The second relevant part of social learning theory is how they choose role models based on people they admire or aspire to be like. Understanding these role model choices can be crucial when creating ideas for advertisements. Using popular role models from the Hispanic community to endorse a certain product can be very appealing. However, sometimes it can be beneficial to use a popular figure that both Hispanics and non-Hispanics can relate to, to make the product seem more inclusive and avoid labels.
“The number of different identity labels used to refer to Hispanics or Latinos in the United States appears to be increasing with each decade. Some may view this increase as a reflection of the expanding size and diversity of the U.S. Hispanic/Latino population, a greater appreciation for this diversity, or a better understanding of the complex racial and ethnic issues involved in Latino identity,” (Montoya, 2008). These labels tend to transfer into advertisements but marketers must be cautious that they are not used in an exclusive or discriminatory manner. Labels tend to differ based on the context. For example, depending on who asks the question, a Hispanic person may change their answer and their label. The issue with labels is not as important in terms of marketing, as understanding an individual’s cultural frame of mind and reference group is when the consumer is making a decision (Korzenny 95).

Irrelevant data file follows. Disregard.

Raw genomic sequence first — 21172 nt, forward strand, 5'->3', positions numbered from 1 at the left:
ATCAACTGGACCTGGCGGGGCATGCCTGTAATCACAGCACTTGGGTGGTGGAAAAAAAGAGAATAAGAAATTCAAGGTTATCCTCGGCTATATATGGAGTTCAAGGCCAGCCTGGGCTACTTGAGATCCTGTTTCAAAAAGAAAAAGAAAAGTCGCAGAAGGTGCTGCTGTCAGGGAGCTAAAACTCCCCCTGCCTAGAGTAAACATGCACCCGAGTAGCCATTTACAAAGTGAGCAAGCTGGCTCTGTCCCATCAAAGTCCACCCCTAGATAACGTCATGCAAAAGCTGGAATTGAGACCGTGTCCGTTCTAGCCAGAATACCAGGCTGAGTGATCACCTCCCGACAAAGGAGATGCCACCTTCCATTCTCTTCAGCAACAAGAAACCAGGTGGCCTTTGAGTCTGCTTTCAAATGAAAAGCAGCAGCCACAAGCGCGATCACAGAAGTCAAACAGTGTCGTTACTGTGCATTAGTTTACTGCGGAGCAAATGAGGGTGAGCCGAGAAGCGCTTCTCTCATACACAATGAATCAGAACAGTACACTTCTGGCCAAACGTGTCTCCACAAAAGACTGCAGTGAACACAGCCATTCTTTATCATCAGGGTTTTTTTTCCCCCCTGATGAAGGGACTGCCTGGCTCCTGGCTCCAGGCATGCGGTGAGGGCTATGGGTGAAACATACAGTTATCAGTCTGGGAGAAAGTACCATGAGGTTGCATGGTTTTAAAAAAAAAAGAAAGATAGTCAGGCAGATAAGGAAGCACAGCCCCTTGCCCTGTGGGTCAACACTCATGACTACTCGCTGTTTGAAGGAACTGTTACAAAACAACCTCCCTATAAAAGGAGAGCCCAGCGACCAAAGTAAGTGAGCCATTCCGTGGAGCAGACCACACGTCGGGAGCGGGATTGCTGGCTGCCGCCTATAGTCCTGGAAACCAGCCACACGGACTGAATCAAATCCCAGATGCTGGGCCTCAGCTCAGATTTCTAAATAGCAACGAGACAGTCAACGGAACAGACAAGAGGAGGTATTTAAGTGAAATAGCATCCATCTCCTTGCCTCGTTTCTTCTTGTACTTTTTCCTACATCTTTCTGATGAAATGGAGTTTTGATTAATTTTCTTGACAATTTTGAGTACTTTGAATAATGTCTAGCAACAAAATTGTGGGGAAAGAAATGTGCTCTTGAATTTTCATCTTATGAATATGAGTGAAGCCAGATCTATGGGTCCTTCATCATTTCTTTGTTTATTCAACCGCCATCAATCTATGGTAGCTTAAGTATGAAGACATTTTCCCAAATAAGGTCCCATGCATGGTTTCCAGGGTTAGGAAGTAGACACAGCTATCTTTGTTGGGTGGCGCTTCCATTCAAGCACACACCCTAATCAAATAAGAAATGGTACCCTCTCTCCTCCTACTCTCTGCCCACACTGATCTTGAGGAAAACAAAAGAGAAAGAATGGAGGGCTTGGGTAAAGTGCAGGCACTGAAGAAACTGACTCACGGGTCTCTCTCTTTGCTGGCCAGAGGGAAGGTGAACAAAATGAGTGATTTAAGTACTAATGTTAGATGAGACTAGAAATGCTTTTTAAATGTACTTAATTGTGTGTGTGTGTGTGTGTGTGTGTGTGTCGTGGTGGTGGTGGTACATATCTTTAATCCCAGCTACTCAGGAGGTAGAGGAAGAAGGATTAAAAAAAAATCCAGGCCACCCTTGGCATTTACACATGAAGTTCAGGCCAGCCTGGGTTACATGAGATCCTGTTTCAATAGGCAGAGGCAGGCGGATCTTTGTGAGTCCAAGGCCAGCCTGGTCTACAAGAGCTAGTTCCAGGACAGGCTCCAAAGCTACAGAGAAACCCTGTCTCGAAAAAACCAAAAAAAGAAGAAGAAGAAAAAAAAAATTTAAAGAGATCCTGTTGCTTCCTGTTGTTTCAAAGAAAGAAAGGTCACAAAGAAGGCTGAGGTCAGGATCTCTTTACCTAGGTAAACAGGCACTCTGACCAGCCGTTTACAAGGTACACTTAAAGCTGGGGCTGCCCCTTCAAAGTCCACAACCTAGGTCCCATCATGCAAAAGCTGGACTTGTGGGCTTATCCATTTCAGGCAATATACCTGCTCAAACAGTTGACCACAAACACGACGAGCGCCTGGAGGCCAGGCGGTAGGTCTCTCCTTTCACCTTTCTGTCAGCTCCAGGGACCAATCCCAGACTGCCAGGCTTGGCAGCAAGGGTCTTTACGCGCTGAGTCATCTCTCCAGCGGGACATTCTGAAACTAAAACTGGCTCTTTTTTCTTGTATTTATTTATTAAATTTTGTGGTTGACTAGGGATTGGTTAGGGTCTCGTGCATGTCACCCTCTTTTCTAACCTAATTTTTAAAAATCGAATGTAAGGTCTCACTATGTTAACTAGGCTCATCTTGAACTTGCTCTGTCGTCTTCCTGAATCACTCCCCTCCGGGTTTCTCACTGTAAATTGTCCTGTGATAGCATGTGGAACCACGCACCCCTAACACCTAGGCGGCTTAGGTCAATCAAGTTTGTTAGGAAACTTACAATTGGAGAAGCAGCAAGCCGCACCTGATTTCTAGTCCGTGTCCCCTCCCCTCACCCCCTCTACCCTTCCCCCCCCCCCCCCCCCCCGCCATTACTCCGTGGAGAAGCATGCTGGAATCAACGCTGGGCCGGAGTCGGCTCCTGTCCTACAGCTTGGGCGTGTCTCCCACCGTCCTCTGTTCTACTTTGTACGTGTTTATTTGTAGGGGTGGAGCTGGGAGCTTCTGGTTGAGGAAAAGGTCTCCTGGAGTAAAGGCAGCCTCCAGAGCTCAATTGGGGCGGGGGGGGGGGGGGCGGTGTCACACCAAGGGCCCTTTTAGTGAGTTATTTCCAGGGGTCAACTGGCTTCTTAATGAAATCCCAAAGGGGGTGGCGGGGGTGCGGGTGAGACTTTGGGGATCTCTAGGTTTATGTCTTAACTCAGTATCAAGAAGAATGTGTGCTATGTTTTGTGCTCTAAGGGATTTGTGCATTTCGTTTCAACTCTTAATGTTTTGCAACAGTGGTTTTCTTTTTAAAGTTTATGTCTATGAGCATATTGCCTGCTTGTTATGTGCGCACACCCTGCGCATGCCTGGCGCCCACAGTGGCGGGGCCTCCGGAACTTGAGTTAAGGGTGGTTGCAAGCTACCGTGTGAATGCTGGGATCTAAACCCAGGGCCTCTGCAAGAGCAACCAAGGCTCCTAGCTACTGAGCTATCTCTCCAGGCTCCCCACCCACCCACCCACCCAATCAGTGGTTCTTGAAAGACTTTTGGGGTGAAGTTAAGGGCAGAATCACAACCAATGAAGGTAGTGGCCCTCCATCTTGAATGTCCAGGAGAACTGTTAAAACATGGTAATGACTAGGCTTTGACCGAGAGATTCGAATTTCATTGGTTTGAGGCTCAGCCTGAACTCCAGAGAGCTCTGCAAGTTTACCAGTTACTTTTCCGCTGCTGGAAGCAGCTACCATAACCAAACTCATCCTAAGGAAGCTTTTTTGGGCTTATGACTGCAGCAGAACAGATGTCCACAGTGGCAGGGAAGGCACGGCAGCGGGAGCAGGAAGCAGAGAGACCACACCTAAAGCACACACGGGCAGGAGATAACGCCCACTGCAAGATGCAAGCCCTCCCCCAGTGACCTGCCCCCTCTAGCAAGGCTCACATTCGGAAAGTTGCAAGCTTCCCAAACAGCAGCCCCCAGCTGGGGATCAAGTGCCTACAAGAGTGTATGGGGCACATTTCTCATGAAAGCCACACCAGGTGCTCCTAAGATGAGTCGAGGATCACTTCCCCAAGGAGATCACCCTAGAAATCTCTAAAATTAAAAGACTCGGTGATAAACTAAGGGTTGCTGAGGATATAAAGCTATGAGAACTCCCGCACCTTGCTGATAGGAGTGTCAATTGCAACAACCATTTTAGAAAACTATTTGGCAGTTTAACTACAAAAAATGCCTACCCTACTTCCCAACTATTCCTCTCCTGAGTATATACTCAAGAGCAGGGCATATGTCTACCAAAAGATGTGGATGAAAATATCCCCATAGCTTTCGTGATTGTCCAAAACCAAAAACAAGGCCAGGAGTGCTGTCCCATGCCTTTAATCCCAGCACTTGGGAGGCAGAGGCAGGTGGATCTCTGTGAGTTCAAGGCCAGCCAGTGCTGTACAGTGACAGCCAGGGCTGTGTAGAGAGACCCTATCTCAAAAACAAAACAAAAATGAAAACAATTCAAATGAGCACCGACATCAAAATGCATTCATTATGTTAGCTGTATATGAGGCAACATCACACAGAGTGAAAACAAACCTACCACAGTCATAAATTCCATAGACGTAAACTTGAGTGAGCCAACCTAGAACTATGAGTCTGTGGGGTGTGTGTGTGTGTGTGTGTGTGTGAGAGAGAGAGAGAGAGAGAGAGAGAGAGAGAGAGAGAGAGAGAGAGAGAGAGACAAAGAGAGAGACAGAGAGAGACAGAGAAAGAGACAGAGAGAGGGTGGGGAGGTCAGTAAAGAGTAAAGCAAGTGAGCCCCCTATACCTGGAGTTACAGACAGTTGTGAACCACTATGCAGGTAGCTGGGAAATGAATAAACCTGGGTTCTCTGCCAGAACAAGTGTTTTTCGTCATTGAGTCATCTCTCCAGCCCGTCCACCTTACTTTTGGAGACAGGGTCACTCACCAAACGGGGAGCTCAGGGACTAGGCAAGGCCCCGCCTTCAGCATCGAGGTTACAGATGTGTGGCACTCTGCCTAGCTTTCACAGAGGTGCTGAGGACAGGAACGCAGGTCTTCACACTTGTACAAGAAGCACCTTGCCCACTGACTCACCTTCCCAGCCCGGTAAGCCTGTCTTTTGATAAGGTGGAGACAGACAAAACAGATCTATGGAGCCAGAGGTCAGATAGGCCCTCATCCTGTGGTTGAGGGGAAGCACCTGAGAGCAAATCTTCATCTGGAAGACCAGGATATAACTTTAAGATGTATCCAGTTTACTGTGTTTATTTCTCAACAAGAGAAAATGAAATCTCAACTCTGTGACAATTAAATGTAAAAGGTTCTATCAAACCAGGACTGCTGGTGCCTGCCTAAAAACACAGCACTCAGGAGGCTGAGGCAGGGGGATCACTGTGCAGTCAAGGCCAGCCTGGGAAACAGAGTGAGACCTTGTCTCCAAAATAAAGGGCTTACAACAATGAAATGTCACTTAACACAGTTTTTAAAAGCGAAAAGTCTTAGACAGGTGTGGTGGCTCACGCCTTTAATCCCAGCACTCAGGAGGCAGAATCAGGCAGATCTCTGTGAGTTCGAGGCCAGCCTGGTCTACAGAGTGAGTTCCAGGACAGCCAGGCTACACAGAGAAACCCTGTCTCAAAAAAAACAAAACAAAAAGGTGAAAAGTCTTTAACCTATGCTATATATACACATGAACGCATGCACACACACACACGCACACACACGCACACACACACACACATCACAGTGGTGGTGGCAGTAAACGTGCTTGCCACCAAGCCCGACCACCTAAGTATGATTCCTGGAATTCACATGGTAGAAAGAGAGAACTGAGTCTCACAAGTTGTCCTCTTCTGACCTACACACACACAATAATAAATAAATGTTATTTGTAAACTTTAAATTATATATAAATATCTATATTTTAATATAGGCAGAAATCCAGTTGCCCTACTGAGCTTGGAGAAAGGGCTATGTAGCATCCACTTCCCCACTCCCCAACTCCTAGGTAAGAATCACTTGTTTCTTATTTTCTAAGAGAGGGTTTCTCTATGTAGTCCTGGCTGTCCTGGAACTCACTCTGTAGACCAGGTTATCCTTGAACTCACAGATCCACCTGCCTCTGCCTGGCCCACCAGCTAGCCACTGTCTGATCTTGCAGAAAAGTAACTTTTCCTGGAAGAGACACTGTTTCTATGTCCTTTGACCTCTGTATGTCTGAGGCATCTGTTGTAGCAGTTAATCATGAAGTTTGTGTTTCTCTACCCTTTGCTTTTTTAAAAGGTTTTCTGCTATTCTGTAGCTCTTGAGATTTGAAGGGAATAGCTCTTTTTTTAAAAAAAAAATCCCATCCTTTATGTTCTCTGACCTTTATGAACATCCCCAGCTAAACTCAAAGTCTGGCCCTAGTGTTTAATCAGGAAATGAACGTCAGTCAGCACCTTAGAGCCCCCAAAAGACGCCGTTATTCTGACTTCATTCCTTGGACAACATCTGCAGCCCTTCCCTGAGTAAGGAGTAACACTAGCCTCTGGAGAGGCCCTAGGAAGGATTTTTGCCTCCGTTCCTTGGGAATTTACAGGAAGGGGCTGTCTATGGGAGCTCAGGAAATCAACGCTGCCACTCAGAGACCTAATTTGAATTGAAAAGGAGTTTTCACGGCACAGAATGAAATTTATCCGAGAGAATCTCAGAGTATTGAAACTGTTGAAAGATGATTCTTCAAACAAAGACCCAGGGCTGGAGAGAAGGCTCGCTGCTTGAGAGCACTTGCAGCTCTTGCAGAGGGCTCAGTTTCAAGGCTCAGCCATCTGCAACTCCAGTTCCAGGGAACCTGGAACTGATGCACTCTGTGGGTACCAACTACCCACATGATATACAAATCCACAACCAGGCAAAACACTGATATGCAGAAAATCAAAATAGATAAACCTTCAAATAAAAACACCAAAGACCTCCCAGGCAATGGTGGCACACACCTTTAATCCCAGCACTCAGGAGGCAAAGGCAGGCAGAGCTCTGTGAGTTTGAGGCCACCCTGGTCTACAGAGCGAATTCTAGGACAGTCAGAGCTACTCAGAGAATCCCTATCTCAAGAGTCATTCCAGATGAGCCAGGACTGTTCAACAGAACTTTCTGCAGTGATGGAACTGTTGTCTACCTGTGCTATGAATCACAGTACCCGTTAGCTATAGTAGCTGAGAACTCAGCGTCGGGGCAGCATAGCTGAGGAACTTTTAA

“Understanding the reference groups that form the identity of specific Hispanic segments is crucial for effective Hispanic segmentation and targeting,” (Korzenny 91.) Marketers must keep in mind that just because someone is of Hispanic origins does not mean that they consider themselves ‘Hispanic’ in all cases. All Hispanics cannot be clumped into the same market because they often choose to associate with different classifications based on the unique situation. The main point to take away is that stereotyping and grouping Hispanic consumers into one group takes away potential cultural connections that a brand can make with an individual consumer. Creating a marketing objective targeted toward Hispanics needs to start with research in order to truly understand the type of person that the target audience is. Identity is a complex idea and it “varies with the social context in which the individual interacts,” (Korzenny 100).
By Emily Bel
Center for Hispanic Marketing Communication
Florida State University
Korzenny, F., & Korzenny, B. A. (2005). Hispanic marketing: A cultural perspective. Burlington, MA: Elsevier/Butterworth-Heinemann.
Montoya, Danielle & Rinderle, Susana. (2008). Hispanic/Latino Identity Labels: An Examination of Cultural Values and Personal Experiences. Howard Journal of Communications. Volume 19, Issue 2.
Villarreal, R., & Peterson, R. A. (2008). Hispanic Ethnicity and Media Behavior. Journal Of Advertising Research, 48(2), 179-190.
Westlund, R. (2010). Finding the Gold in Hispanic Marketing. Brandweek, 51(15), H1.